Jewish Michigan Senator Carl Levin won’t seek re-election in 2014
Democratic lawmaker, who was a major influence on defense policy, says he wants to serve remainder of his term without 'distraction.'
Senator Carl Levin (D-Mich.), a veteran Jewish lawmaker who for years was a major influence in defense policy, will not seek re-election.
Levin, 78, was quoted Thursday by The Associated Press as saying that his decision was "extremely difficult" but that he wanted to serve out the remainder of his term, which ends in 2014, without "distraction."
Levin heads the Senate's Armed Services Committee, and in that capacity has been influential in defense policy, helping to maintain record levels of defense assistance for Israel.
More recently, he led the pushback against claims that U.S. President Barack Obama's nominee for defense secretary, Chuck Hagel, was not sufficiently pro-Israel or supportive of tough anti-Iran measures for the job.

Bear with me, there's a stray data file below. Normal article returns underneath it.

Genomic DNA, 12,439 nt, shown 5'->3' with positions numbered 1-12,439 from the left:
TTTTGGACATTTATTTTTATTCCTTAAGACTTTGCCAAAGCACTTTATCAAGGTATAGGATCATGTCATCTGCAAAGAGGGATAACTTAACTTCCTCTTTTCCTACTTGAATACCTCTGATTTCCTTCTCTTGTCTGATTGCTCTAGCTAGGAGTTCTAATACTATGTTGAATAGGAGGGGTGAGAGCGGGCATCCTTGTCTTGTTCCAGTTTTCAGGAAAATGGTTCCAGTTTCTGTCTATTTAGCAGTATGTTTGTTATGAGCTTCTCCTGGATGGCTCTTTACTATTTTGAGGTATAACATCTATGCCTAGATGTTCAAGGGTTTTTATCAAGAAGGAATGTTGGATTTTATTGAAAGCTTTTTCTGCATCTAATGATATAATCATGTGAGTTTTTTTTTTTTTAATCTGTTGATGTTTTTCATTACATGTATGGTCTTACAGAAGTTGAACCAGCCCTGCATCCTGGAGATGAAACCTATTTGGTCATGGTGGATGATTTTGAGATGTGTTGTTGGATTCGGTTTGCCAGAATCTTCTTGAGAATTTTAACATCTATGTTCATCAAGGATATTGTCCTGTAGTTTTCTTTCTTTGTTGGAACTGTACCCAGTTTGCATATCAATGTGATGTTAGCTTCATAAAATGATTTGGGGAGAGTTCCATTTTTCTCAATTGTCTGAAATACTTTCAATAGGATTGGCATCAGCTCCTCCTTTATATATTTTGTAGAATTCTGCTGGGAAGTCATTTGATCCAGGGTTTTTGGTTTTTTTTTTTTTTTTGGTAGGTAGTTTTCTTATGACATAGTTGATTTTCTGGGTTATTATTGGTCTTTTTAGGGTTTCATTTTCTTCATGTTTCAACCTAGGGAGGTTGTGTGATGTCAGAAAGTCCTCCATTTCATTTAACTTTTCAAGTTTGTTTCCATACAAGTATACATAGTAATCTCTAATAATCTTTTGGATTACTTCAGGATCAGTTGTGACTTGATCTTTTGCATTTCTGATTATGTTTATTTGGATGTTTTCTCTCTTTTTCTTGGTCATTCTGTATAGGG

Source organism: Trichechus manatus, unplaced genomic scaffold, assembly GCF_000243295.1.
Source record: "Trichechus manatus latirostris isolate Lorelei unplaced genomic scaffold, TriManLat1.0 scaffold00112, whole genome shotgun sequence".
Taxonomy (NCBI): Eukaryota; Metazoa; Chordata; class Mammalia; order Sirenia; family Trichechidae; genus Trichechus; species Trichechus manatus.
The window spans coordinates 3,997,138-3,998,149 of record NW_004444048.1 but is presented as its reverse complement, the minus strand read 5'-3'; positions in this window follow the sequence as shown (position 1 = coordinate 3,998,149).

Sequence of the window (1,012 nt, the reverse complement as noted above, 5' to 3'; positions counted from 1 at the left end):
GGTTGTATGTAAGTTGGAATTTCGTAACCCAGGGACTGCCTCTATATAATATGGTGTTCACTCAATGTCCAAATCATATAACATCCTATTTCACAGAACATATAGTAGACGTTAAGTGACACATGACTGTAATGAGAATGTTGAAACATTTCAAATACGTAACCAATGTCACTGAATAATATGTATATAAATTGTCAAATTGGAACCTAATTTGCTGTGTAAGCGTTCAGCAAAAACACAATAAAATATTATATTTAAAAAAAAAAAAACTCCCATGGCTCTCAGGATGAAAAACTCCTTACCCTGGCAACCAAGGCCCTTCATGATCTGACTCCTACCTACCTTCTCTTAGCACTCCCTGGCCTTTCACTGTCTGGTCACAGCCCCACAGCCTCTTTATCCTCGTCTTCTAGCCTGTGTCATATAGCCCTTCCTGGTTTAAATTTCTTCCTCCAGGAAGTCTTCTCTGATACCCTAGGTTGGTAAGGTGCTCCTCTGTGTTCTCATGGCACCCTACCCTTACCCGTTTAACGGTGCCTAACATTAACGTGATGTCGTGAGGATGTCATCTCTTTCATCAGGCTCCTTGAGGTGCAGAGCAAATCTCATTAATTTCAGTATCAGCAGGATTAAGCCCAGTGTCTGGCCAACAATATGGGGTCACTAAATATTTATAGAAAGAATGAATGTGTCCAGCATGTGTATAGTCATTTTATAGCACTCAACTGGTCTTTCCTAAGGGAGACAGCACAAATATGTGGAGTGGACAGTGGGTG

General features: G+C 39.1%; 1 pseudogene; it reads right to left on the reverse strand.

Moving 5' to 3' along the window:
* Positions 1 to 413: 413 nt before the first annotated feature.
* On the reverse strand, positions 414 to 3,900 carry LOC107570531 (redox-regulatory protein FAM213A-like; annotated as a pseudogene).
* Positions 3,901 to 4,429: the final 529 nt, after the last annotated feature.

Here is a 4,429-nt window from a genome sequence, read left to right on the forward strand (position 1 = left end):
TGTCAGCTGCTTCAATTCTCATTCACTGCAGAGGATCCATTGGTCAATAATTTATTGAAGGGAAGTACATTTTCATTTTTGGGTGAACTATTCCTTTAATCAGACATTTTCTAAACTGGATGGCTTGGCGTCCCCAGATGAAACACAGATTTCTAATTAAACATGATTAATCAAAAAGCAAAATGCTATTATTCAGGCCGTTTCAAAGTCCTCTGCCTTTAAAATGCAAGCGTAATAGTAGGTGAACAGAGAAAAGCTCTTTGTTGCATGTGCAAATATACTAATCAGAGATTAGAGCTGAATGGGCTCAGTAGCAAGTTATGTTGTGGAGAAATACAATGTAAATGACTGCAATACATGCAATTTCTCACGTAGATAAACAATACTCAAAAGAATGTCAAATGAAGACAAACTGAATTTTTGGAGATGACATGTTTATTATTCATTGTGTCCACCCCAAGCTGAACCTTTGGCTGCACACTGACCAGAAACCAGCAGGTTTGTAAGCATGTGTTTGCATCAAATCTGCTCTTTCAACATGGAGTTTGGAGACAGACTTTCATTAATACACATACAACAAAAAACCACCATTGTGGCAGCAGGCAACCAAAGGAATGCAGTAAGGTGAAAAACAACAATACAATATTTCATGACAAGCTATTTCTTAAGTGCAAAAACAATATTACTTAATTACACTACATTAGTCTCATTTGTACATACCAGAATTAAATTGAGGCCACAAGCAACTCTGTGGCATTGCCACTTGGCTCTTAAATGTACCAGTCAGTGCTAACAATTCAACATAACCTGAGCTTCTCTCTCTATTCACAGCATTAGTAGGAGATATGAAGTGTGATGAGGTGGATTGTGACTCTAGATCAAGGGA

Levin's public dressing-down of Hagel's sharpest critic on the committee, Sen. Ted Cruz (R-Texas), for suggesting without evidence that Hagel had received favors from rogue states, helped turn the tide for the nomination, which ultimately was approved.
First elected in 1978, Levin is Michigan's longest-serving senator.
Levin's brother, Sander, is the top Democrat on the U.S. House of Representatives tax-writing Ways and Means Committee.